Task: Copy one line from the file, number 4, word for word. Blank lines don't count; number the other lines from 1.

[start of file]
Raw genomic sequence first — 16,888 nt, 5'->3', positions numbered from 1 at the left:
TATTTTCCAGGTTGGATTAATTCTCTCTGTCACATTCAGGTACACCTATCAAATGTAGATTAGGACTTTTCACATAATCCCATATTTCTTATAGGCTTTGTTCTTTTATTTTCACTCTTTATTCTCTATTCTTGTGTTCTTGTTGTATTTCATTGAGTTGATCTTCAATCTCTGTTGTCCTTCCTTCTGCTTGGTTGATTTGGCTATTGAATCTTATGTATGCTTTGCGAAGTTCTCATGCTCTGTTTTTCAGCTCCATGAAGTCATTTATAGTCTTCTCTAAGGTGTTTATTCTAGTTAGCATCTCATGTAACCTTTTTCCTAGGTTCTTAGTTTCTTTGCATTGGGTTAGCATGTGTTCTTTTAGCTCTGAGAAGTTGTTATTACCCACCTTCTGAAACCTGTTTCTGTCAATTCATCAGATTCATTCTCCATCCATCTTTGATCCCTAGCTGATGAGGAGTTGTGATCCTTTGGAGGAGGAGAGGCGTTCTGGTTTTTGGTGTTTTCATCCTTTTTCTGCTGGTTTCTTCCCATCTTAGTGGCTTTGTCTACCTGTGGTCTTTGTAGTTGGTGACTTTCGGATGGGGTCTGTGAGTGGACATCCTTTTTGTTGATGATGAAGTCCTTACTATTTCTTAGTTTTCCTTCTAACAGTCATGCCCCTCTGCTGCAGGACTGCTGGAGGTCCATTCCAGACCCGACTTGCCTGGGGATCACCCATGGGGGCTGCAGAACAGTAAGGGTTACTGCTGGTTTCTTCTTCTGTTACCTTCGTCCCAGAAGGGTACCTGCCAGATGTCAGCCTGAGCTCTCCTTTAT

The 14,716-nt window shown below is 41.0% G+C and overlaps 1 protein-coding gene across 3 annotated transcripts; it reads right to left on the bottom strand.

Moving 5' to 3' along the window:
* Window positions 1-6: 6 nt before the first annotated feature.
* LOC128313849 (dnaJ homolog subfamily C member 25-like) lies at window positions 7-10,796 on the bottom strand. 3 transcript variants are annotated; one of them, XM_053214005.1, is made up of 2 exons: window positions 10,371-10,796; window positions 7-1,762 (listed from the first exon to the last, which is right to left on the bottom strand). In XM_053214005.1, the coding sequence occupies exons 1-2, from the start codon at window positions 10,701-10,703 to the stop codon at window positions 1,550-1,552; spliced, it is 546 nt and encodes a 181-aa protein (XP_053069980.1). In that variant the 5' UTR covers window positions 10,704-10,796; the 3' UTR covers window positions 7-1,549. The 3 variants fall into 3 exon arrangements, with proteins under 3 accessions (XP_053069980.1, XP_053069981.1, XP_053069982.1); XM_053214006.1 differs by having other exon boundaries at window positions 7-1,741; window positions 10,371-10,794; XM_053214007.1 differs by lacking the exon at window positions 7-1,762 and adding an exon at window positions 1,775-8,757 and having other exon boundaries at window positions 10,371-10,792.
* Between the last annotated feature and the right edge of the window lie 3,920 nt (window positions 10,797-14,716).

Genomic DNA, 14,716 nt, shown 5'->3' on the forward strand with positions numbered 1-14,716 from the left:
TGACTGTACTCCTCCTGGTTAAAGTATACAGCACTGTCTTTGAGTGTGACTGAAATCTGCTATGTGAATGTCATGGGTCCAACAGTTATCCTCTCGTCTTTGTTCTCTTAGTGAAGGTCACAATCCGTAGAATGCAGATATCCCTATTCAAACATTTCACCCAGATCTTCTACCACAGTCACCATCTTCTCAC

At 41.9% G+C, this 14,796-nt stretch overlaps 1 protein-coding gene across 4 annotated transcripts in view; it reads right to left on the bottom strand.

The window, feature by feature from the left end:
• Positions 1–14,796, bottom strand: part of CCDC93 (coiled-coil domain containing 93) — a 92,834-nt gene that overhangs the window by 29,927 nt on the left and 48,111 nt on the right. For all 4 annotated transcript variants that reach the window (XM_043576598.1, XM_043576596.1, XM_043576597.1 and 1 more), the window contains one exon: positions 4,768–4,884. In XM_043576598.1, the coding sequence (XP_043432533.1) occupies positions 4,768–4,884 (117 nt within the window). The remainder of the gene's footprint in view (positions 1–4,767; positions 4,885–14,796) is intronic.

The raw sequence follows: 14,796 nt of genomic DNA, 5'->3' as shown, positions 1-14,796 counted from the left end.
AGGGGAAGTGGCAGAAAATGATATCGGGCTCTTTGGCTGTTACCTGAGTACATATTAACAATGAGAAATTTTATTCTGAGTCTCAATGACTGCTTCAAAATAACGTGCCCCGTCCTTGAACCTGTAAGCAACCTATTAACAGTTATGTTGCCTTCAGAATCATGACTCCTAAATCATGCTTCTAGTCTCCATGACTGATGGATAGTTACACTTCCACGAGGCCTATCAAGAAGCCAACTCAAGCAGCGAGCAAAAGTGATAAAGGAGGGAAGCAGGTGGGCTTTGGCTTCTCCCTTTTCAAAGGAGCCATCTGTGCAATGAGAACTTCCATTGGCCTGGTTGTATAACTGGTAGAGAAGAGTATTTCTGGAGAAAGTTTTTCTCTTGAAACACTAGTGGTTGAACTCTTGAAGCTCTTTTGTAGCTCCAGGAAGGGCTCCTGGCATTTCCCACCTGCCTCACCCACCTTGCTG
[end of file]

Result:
Moving 5' to 3' along the window: